Eating disorders rising among older women

Twenty-year-old Lacey Hanson, like most college women, takes her looks seriously. She's concerned about what people think of her. Growing up, her concerns grew into an unhealthy obsession.

"It started as a simple diet to lose a few pounds and it just became out of control," says Hanson.

Hanson became anorexic — starving herself in high school. At one point, this high-achieving, straight "A" student was more than 30 pounds underweight.

"I was the typical teenager and yet I was slowly killing myself," she says.

Ten million Americans, mostly girls, have an eating disorder. Experts say it's a struggle compounded by media images that glorify the super thin. And now, Web sites that endorse eating disorders are contributing to the problem. These sites encourage girls to eat as little as possible, even offering advice on how to disguise what they deny is a disease and instead call a lifestyle choice.

Some of the Web sites have been shut down by Internet providers after health groups protested, but many continue to thrive.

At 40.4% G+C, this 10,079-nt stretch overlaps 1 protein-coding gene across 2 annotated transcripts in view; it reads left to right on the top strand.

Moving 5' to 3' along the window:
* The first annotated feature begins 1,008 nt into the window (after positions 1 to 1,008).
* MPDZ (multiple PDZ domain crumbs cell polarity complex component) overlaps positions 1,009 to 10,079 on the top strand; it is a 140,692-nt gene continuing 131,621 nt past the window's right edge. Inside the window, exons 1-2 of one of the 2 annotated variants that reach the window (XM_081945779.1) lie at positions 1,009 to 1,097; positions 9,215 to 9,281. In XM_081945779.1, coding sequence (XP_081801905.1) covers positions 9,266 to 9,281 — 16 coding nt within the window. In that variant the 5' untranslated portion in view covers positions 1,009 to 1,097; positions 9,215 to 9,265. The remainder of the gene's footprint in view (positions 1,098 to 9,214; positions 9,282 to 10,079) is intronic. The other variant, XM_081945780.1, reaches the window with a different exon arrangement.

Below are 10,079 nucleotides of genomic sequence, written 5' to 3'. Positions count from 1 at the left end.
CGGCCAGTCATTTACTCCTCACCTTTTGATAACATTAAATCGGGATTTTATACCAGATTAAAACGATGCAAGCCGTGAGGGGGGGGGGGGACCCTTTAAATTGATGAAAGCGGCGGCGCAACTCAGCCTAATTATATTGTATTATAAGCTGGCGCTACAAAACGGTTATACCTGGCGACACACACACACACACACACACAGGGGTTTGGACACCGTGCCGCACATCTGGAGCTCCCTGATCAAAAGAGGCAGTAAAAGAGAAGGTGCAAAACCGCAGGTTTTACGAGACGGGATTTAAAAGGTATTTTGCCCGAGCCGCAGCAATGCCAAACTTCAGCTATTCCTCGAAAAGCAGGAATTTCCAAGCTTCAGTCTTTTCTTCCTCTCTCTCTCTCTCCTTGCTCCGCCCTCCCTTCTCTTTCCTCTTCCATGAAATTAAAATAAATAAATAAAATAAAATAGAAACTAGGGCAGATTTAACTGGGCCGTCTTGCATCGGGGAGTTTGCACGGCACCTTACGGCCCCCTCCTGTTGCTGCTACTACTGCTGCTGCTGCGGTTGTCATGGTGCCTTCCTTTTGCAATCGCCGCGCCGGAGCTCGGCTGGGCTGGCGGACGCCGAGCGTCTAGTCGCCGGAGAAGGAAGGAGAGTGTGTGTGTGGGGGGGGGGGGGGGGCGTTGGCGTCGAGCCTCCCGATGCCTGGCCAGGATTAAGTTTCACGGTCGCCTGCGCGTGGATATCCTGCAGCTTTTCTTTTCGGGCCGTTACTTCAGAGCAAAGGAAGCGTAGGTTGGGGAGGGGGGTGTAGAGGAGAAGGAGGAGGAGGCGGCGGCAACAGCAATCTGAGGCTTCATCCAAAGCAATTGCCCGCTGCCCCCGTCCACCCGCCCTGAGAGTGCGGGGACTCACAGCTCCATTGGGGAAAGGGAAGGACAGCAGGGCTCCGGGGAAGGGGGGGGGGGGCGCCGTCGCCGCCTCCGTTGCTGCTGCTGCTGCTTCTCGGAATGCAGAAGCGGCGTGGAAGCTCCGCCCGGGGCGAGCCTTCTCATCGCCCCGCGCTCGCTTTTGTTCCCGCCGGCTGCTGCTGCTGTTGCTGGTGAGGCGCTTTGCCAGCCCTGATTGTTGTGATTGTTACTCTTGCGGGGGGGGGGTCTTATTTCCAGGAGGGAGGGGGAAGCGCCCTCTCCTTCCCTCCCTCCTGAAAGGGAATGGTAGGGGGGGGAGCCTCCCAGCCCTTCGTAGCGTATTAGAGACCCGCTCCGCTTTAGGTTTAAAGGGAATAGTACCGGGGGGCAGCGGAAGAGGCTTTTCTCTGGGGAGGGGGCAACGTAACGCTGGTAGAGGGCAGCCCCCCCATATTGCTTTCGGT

"It's extremely dangerous and reckless, I believe, to try and portray it as something you can mess around with," says Dr. Johanna Marie McShane, who specializes in treating eating disorders at her private practice in LaFayette, Calif.

A growing problem for older women
Eating disorders have long been associated with teenage girls. But now doctors report that a growing number of older women are developing them or have hidden these problems for years.

Four weeks ago, 41-year-old Sorelle Marsh checked into the Renfrew Center in Philadelphia, one of the largest treatment facilities for eating disorders.

"I'm bulimic and I need help," says Marsh. "I can't deny it anymore."

A married mother of two children, Marsh would overeat and then force herself to throw up several times a day — a secret she kept for 25 years.

Like Marsh, 24 percent of the patients treated at Renfrew are now middle-aged women. That's an increase of 33 percent over the past three years.

Marsh says she's learning how not to use food to deal with other problems.

"If I'm angry, I say I'm angry," says Marsh. "If I'm hurt, I say I'm hurt. But I do not deny myself of my feelings."

Hanson, too, is struggling not to slip back into her old habits.

"It's probably the hardest thing I've had to do in my life, but it's so worth it," she says.

Hanson's looking at herself differently now and is determined not to let a dangerous diet consume the rest of her life.